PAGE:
Business Cycle: Introduction

The fundamental premise of Stracia’s approach to macroeconomic analysis is that, to a certain extent, the forces driving company and industry performance over broad segments of the economy are foreseeable, even predictable, within the context of the business cycle.

And because the machinations of the economy, more than any other set of factors (e.g., company-specific or other nonsystematic factors) determine the long-term returns of equity benchmarks, an investor does not have to follow a rigid sector-rotation strategy to benefit from an understanding of these cycles.

Stracia seeks to equip (i) active managers with the tactical tools for managing risk exposure and the timing of entry/exit decisions, and (ii) passive managers with strategies for framing long-term investment policy decisions, as well as tools for managing periodic portfolio rebalancing.

…what are the different circumstances which sometimes raise some or all of these different parts of price above, and sometimes sink them below their natural or ordinary rate; or, what are the causes which sometimes hinder the market price… from coinciding exactly with… [its] natural price.

—-Smith, Adam. An Inquiry into the Nature and Causes of the Wealth of Nations. Ed. Edwin Cannan. London, Methuen and Co., Ltd.: fifth edition, 1904.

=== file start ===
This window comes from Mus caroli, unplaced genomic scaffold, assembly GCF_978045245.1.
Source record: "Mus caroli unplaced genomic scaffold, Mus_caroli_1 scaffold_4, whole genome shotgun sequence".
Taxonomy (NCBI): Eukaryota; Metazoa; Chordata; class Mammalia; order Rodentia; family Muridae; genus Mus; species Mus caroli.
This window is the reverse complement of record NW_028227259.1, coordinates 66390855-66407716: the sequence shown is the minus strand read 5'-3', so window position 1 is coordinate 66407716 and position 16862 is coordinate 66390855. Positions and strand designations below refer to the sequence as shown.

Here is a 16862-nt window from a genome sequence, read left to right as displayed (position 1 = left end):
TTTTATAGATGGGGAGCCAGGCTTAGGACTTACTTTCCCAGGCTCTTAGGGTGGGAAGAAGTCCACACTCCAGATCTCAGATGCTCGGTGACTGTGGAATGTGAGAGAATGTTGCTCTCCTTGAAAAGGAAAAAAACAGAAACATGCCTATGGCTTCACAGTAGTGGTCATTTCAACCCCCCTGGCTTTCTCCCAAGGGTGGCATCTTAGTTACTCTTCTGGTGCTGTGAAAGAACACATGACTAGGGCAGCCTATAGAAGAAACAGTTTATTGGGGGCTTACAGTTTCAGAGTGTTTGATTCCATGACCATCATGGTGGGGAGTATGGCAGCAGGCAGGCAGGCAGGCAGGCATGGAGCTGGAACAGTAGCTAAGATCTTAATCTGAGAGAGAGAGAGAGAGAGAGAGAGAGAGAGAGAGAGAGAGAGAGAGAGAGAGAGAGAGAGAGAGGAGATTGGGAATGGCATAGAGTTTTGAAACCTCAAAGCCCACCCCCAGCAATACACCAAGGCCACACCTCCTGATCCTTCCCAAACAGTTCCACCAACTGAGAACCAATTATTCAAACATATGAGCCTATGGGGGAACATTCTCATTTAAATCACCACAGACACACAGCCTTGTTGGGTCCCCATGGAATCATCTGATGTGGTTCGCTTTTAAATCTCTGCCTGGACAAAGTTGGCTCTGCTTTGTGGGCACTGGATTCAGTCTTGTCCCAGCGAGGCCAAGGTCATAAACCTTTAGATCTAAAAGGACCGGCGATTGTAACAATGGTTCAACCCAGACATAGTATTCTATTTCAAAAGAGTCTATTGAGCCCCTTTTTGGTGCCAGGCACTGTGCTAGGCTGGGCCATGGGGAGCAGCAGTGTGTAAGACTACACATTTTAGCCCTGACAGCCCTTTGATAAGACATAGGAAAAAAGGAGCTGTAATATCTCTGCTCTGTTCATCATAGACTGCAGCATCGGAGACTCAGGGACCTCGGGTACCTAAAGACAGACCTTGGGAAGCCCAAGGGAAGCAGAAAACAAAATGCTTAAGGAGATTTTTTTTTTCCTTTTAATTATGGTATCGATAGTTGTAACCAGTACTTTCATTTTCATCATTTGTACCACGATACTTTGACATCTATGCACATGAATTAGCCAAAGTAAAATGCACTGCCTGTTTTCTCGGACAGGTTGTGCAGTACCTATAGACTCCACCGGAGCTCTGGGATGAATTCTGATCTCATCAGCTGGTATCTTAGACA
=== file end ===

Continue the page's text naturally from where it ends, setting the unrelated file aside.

Macroeconomic analysis is the foundation for constructing comprehensive portfolio management strategies. It may also be the most daunting component of strategy-building due to the sheer amount of information involved——including anecdotal and survey-based series, variables that are subject to future revision, and time-lags.

In addition, the framework for interpreting macroeconomic data often depends on the interpretation itself (a feedback loop). While analysis of many key variables, such as the unemployment level, must be undertaken in the context of dominant business-cycle and market dynamics, our understanding of these dynamics is in turn based on the data being analyzed. Thus, the data tells us where we are in any business cycle, which in part and in turn tells us how to read the data.

Multivariate feedback loops are difficult to manage, and without a cohesive strategy the process quickly becomes unworkable. We thus need to bring some control to this, the first step of the strategy-building process.

The principal task is to decompose the macroeconomic landscape into manageable, meaningful components. In the table on the next page, we isolate those variables that have proven most significant in explaining past market performance, then build a framework for understanding the data at various points in the business cycle.

Next: Stracia’s Macro Approach »

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